The milled powder was uniaxially compacted at 50 MPa into a 3 mm diameter×2 mm high sample, dewaxed at 500° C., and pre-sintered at 900° C. in vacuum. The resulting porous preform was infiltrated with carbon, as in example 1. The rate of carbon pickup was slow; only about 25 vol. % carbon was infiltrated in 3 hours, using a H2/10% CH4 mixture at 900° C. The infiltrated sample was HPHT pressed to consolidate and transform the carbon to diamond.
Mechanically milled powder, as in Example 4, was dispersed in an aqueous solution of polyvinyl alcohol (PVA), and spray dried in a Yamato spray drier to form spherical agglomerates. The spray drying solution contained 50 wt. % of WC/Co solid, 5 wt.% of PVA binder, and 45 wt. % of water. The spray drying conditions were as follows: inlet temperature 290° C., outlet temperature 70-80° C., atomizing air pressure 2 kg/cm2, nozzle diameter 0.15 cm, and drying air flow rate 0.6 cm3/min. The agglomerated powder had a mean particle size of 60 micron.
The agglomerated powder was uniaxially compacted at 50 MPa into a 3 mm diameter×2 mm high sample, dewaxed at 250° C., and pre-sintered at 900° C. in vacuum. The resulting porous preform was infiltrated with carbon, as in example 1. The rate of carbon pickup was slow; only about 25 vol. % carbon was infiltrated in 3 hours using a H2/10% CH4 mixture at 900° C. The infiltrated sample was HPHT pressed to consolidate and transform the carbon to diamond.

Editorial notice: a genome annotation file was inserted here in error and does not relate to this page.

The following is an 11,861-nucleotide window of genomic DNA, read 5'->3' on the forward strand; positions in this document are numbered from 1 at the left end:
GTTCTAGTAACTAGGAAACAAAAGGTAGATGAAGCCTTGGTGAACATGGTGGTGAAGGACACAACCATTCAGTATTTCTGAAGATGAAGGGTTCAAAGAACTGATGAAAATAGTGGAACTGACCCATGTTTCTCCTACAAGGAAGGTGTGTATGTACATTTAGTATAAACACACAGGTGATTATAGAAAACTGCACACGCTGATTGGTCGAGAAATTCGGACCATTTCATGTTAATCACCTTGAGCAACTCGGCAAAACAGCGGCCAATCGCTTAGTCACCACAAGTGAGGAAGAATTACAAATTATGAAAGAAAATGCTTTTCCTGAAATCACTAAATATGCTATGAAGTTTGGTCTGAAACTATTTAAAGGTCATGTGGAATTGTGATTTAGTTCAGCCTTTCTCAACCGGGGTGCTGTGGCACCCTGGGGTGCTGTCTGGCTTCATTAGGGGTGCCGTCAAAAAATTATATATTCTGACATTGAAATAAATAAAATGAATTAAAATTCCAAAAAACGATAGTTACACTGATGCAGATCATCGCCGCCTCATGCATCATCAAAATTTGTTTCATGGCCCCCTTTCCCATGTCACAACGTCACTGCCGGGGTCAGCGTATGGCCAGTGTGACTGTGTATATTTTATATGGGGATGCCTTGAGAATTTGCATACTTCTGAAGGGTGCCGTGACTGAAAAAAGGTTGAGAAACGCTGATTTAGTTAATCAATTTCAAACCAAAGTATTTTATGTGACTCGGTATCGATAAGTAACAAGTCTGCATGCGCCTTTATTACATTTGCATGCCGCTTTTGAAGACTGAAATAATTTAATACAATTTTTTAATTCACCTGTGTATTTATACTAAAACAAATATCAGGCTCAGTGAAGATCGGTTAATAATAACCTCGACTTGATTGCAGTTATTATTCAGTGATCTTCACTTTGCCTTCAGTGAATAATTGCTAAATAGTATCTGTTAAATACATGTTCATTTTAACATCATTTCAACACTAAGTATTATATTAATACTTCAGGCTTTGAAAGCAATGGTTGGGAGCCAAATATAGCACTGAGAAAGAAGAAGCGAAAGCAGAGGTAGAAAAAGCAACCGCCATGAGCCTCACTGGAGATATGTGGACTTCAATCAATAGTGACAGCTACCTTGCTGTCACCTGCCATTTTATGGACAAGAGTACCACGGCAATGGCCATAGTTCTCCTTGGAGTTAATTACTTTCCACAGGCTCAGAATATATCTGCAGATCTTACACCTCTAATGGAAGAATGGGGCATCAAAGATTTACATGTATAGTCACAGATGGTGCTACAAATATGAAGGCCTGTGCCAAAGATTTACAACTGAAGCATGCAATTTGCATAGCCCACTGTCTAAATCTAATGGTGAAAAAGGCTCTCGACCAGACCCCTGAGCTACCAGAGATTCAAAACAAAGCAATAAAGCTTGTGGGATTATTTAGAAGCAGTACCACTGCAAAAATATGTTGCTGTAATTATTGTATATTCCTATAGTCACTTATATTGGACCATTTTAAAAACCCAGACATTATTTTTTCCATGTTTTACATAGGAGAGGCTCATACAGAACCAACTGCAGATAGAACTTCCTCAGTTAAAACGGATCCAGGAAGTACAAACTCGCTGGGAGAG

Nanophase WC/15 wt. % Co powder (50 micron shell diameter, 5 micron wall thickness, 0.05 micron grain size) was compacted on a supporting fully dense WC/15 wt. % Co substrate. The compact was placed in an inert gas furnace and heated to 1050° C. for 30 minutes. A porous WC/Co sponge formed on the dense WC/Co substrate. The apparent density of the sponge was ˜7.0 g/cm3, and open porosity was 50%. The apparent density of the substrate was ˜14 g/cm3, and open porosity was 0%. The sample was cylindrically shaped to 4.5 mm diameter and 3 mm height. Chemical vapor infiltration of the porous part of the compact was carried out in a controlled atmosphere thermal gravimetric analyzer, as in Example 1. The sample with the carbon deposited in its pores was placed in a HPHT reaction cell and heated to 1500° C. under a pressure of 9 GPa for 10 sec. In the presence of Co, the graphite-like carbon transformed into diamond polycrystal with a crystallite size of 0.1-1.0 micron. The sponge-like diamond grew through the sponge-like WC/Co.